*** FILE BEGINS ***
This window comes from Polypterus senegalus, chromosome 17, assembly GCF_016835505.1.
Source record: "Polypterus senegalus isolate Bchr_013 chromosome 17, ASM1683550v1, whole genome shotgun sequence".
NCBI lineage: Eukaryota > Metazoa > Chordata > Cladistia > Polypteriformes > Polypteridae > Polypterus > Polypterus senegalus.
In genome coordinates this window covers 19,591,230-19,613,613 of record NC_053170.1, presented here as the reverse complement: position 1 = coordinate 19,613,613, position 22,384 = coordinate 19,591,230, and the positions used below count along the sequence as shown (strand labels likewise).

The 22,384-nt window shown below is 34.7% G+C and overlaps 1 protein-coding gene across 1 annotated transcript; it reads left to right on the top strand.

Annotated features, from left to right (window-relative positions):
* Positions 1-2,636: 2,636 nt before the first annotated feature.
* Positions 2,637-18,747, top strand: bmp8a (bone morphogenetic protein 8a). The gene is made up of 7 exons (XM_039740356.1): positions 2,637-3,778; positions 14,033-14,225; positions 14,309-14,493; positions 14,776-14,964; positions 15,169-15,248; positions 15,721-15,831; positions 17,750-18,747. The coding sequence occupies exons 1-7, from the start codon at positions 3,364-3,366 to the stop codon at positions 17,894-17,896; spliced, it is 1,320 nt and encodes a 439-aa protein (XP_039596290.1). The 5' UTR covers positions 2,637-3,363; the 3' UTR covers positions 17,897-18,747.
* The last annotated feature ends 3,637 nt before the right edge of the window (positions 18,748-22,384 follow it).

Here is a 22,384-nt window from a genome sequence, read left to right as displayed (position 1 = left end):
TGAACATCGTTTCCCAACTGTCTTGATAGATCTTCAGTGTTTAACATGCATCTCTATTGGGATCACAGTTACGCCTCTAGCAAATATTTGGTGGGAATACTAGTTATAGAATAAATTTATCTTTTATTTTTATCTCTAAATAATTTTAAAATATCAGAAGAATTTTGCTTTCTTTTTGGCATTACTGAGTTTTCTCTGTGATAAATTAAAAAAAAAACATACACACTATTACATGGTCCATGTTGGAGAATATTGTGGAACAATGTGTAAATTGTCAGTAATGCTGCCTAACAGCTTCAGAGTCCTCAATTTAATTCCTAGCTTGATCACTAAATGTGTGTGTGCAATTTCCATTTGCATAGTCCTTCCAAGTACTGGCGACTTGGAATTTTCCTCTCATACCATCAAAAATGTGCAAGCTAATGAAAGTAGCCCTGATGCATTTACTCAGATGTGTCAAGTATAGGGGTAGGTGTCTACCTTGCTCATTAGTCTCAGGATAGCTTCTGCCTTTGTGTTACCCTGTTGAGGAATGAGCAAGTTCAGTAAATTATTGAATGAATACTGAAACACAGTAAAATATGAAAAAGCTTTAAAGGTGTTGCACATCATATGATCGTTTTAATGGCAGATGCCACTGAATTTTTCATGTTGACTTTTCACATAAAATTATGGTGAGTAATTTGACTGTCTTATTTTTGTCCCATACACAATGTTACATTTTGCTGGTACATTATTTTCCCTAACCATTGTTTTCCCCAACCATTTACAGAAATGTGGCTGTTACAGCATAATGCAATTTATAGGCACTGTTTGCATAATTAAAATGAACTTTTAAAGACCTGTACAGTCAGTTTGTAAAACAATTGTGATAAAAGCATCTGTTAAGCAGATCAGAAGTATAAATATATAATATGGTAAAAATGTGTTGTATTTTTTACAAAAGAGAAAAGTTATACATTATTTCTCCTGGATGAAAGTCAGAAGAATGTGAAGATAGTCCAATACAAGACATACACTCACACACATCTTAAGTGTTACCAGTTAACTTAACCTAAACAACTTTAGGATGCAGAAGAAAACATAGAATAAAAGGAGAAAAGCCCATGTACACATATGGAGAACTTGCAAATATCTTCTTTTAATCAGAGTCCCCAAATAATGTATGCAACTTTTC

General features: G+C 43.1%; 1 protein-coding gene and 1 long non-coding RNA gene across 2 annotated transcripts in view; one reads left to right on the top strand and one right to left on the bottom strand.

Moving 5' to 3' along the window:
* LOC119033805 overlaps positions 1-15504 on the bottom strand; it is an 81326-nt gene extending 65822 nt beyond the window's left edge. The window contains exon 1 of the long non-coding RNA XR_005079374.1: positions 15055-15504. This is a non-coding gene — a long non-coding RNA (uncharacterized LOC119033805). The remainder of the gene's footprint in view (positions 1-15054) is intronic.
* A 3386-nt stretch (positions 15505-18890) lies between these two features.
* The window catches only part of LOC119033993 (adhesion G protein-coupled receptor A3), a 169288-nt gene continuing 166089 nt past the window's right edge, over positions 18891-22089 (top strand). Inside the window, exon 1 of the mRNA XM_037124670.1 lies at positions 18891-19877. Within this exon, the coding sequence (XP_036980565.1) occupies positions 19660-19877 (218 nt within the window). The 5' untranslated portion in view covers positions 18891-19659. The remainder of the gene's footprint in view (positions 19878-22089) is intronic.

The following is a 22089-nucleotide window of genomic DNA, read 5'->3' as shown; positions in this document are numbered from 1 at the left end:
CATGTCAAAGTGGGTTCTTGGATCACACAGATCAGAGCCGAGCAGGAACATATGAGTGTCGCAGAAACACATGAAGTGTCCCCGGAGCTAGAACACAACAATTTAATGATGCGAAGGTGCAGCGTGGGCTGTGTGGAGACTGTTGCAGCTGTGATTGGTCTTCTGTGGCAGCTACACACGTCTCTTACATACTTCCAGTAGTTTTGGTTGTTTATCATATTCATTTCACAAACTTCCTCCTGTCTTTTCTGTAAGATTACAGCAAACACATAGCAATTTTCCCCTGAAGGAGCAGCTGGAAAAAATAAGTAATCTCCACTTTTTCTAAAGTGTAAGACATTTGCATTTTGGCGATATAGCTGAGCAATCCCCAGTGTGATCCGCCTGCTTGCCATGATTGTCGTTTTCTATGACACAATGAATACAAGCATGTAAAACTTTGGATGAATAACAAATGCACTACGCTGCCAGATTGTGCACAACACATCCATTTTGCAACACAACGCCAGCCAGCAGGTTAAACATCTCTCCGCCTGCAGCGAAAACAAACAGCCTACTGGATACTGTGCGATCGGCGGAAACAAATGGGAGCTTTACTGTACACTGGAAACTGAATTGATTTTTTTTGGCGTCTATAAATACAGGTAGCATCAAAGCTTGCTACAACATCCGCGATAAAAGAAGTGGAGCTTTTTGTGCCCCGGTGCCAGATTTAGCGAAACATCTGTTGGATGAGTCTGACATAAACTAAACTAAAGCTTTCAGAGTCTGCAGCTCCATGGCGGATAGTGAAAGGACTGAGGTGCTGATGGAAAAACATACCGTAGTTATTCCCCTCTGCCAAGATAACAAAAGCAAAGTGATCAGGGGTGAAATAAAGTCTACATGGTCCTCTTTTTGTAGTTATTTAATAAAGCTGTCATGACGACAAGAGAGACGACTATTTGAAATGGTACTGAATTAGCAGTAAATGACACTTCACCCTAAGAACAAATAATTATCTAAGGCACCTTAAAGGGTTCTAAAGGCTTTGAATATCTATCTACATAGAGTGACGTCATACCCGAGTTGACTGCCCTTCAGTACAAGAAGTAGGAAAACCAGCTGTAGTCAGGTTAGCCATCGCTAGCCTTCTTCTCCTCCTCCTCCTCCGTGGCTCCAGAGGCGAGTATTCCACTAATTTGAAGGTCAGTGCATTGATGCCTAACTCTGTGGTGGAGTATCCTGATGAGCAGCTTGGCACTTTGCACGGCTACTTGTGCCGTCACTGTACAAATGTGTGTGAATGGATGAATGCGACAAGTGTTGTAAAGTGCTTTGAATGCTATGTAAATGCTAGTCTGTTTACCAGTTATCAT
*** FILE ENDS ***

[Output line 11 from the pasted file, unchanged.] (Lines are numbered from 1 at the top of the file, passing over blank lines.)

TGAACATCGTTTCCCAACTGTCTTGATAGATCTTCAGTGTTTAACATGCATCTCTATTGGGATCACAGTTACGCCTCTAGCAAATATTTGGTGGGAATACTAGTTATAGAATAAATTTATCTTTTATTTTTATCTCTAAATAATTTTAAAATATCAGAAGAATTTTGCTTTCTTTTTGGCATTACTGAGTTTTCTCTGTGATAAATTAAAAAAAAAACATACACACTATTACATGGTCCATGTTGGAGAATATTGTGGAACAATGTGTAAATTGTCAGTAATGCTGCCTAACAGCTTCAGAGTCCTCAATTTAATTCCTAGCTTGATCACTAAATGTGTGTGTGCAATTTCCATTTGCATAGTCCTTCCAAGTACTGGCGACTTGGAATTTTCCTCTCATACCATCAAAAATGTGCAAGCTAATGAAAGTAGCCCTGATGCATTTACTCAGATGTGTCAAGTATAGGGGTAGGTGTCTACCTTGCTCATTAGTCTCAGGATAGCTTCTGCCTTTGTGTTACCCTGTTGAGGAATGAGCAAGTTCAGTAAATTATTGAATGAATACTGAAACACAGTAAAATATGAAAAAGCTTTAAAGGTGTTGCACATCATATGATCGTTTTAATGGCAGATGCCACTGAATTTTTCATGTTGACTTTTCACATAAAATTATGGTGAGTAATTTGACTGTCTTATTTTTGTCCCATACACAATGTTACATTTTGCTGGTACATTATTTTCCCTAACCATTGTTTTCCCCAACCATTTACAGAAATGTGGCTGTTACAGCATAATGCAATTTATAGGCACTGTTTGCATAATTAAAATGAACTTTTAAAGACCTGTACAGTCAGTTTGTAAAACAATTGTGATAAAAGCATCTGTTAAGCAGATCAGAAGTATAAATATATAATATGGTAAAAATGTGTTGTATTTTTTACAAAAGAGAAAAGTTATACATTATTTCTCCTGGATGAAAGTCAGAAGAATGTGAAGATAGTCCAATACAAGACATACACTCACACACATCTTAAGTGTTACCAGTTAACTTAACCTAAACAACTTTAGGATGCAGAAGAAAACATAGAATAAAAGGAGAAAAGCCCATGTACACATATGGAGAACTTGCAAATATCTTCTTTTAATCAGAGTCCCCAAATAATGTATGCAACTTTTC